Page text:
n. pl. cor·po·ra (-pr-)
1. A large collection of writings of a specific kind or on a specific subject.
2. A collection of writings or recorded remarks used for linguistic analysis.
3. The main part of a bodily structure or organ.
//Reviews of art. Art and language. Art and the body.
Wednesday, 19 March 2014
Review of Astrid Svangren at Maria Stenfors
me: I roll in the snow/ rotating/ raveling/ turned/ twisted/ to an expression
me: enfleurage/ ointmentlike/ perfumed solids/ without body/ engulfed/
collected/ to a given
loose materials/ mishmash/ knocking/ beating/ leaf buds/ opening/ chlorophyll/
watercolor/ unfolding/ fold in
froth of sugar/ corals/ sea anemones/ jellyfish/ seasnails/ all is viewed/
lulling/ as long as it lasts
– 26 April 2014
Swedish-born, Copenhagen-resident artist Astrid
Svangren (b. 1972) is not one for short titles. The above poem serves as both
the title of the exhibition and as the title of each of the seven works within.
And actually it describes them better than any other combination of words I
might seek to contrive. I can but try, regardless.
Candy coloured sheets of plexiglass hang like
barriers, separating one world from another; one dream’s landscape colliding
with a fragment of the next; a window; a mirror; a wall.
Blue: like the ocean, inscribed with the words of the
poem-cum-all-purpose-title, scratched and scuffed, graffitied, distorting what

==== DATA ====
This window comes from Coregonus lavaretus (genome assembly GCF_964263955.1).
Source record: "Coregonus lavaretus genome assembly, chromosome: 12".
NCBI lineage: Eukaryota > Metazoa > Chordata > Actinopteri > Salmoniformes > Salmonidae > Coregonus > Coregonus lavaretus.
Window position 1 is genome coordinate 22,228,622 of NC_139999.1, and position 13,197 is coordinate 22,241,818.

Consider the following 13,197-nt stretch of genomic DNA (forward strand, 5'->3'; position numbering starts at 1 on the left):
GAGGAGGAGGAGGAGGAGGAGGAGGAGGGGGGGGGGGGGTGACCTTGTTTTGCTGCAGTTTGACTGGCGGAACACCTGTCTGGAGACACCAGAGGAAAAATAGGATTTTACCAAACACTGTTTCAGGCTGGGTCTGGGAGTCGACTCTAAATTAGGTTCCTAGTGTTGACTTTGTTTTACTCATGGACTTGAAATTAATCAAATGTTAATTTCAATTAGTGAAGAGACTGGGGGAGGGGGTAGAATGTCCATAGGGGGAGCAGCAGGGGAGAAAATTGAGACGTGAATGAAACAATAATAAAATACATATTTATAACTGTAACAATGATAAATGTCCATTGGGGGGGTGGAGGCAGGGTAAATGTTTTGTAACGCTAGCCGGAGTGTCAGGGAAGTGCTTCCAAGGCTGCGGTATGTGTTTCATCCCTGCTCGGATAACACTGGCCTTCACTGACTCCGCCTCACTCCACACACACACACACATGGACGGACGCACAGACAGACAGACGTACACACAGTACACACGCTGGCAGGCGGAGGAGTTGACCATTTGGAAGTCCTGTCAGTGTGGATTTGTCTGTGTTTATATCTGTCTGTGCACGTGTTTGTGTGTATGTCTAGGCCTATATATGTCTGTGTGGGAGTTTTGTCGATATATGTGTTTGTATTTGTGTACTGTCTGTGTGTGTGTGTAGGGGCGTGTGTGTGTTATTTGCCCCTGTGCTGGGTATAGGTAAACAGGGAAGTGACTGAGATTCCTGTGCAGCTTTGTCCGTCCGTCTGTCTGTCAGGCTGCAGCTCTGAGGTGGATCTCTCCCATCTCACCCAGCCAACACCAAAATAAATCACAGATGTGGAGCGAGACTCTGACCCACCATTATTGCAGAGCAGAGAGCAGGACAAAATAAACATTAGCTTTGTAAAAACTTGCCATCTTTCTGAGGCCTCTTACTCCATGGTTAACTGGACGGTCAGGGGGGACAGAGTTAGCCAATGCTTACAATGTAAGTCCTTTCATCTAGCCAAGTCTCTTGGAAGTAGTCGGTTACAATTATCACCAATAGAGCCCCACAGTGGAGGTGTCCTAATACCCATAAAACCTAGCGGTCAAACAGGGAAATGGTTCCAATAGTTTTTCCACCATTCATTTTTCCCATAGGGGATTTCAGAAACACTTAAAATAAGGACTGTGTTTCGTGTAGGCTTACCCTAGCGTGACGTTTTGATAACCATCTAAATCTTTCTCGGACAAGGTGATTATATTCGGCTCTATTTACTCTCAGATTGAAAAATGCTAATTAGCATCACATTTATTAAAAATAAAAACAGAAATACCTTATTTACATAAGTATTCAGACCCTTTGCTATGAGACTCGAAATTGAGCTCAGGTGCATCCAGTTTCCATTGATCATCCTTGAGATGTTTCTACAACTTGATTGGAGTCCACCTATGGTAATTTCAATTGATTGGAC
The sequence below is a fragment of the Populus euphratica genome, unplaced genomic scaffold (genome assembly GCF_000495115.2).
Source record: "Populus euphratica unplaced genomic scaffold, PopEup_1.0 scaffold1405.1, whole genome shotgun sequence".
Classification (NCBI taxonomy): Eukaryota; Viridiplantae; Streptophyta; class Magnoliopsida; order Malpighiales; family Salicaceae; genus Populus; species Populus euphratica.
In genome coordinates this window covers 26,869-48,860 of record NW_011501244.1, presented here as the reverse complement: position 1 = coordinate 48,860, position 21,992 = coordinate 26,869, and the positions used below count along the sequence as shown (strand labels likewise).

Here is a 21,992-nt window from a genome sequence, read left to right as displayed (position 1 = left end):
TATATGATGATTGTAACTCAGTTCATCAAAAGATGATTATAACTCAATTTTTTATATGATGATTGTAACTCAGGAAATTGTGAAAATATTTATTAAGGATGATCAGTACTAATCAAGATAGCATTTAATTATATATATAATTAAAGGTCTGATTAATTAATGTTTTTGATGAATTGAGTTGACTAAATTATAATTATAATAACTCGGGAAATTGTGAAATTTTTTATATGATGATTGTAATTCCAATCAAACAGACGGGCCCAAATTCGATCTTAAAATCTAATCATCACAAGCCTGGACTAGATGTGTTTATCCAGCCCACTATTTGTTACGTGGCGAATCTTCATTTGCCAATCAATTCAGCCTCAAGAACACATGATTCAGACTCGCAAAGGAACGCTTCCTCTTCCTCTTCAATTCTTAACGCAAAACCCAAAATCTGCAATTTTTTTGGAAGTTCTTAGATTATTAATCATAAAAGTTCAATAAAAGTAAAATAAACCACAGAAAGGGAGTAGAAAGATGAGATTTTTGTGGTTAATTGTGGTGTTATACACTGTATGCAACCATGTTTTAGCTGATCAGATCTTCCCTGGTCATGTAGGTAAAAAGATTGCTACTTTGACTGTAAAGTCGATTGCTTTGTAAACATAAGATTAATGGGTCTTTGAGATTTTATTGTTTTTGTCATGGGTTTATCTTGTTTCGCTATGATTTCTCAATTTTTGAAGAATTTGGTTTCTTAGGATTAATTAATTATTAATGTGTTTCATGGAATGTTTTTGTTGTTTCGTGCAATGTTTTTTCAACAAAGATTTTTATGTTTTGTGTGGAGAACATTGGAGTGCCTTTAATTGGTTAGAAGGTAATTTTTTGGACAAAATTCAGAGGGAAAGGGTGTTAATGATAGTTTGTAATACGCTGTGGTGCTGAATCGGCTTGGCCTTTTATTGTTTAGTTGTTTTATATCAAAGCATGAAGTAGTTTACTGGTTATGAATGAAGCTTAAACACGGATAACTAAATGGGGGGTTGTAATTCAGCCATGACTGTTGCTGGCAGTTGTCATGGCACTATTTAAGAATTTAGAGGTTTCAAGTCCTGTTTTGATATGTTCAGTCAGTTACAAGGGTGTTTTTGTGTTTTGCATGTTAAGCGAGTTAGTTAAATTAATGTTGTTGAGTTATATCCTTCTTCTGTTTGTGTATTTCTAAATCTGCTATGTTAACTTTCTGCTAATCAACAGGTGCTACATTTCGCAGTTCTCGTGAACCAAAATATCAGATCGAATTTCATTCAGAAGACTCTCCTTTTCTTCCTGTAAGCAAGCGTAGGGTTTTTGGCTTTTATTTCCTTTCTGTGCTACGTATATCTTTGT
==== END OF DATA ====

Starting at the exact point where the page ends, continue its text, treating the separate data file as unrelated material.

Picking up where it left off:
lies on either side.
Pink: daubed with candlewax and cellophane. Like sweet
wrappers or confetti. The ground upon which a painting has been born. Look a
little closer and maybe it’s not as enticing as it seems. Is there something
awry in this gingerbread house? Was it the scene of a tussle? Of something more
angry and violent? Are the stains and substances not what one at first
Black and white: hung flat against the wall. Like a
net curtain, there’s the desire to lift a corner and peak through the window.
Black scrawls and red splashes. Again we pause to question whether we’d
actually want to see more, were we able. Two pink silk crescents at the top: horns
or lingerie, either way the suggestion is of adult play…
…which involves, perhaps, the cascade of ostrich
feathers hanging nearby?...
…themselves mirrored by a tumbling down of yellow silk
and horsehair, cellophane and elastic strings. Each work takes something from
the last and passes something on to the next. There is a narrative being woven,
albeit with breaks. These fragments – each from a story of their own – come
together to tell an overarching other.
And fragments from each are hung out to dry on the
frame in the neighbouring room. Dried lemons, hair grips, Japanese silk,
balloons, metal wire, tights, sponge, beads… Domestic yet strangely uncanny, an
unknown magic or voodoo. Again, drawing you in to peer curiously, but then that
recurrent uncertainty: Will I like what I find?
At the farthest corner, a mirror reflects it all back.
Daubed and scratched, smeared and painted over. Standing too low to be seen
into without crouching. Black roots reaching into the ground – that which
persists, stubborn and resilient, or that which takes root afresh, striving
forth towards a new existence, the next life, reincarnation? The caterpillar
becomes the moth. Or is it the butterfly?
Who is directing this tale? The dream or the dreamer? The
artist or the viewer? all is viewed/
lulling/ as long as it lasts.